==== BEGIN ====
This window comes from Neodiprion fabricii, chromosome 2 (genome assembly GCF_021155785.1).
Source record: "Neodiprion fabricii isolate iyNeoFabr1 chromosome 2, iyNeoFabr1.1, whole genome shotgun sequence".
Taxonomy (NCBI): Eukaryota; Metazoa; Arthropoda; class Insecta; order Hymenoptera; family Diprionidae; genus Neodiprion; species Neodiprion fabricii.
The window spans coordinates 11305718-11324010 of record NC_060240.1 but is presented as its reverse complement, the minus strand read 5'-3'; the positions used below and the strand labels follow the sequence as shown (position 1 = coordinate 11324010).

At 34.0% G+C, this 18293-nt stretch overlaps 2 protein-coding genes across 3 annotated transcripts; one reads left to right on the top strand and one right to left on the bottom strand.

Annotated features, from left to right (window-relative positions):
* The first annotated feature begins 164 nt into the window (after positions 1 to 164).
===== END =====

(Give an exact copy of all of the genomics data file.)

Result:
This window comes from Neodiprion fabricii, chromosome 2 (genome assembly GCF_021155785.1).
Source record: "Neodiprion fabricii isolate iyNeoFabr1 chromosome 2, iyNeoFabr1.1, whole genome shotgun sequence".
Taxonomy (NCBI): Eukaryota; Metazoa; Arthropoda; class Insecta; order Hymenoptera; family Diprionidae; genus Neodiprion; species Neodiprion fabricii.
The window spans coordinates 11305718-11324010 of record NC_060240.1 but is presented as its reverse complement, the minus strand read 5'-3'; the positions used below and the strand labels follow the sequence as shown (position 1 = coordinate 11324010).

At 34.0% G+C, this 18293-nt stretch overlaps 2 protein-coding genes across 3 annotated transcripts; one reads left to right on the top strand and one right to left on the bottom strand.

Annotated features, from left to right (window-relative positions):
* The first annotated feature begins 164 nt into the window (after positions 1 to 164).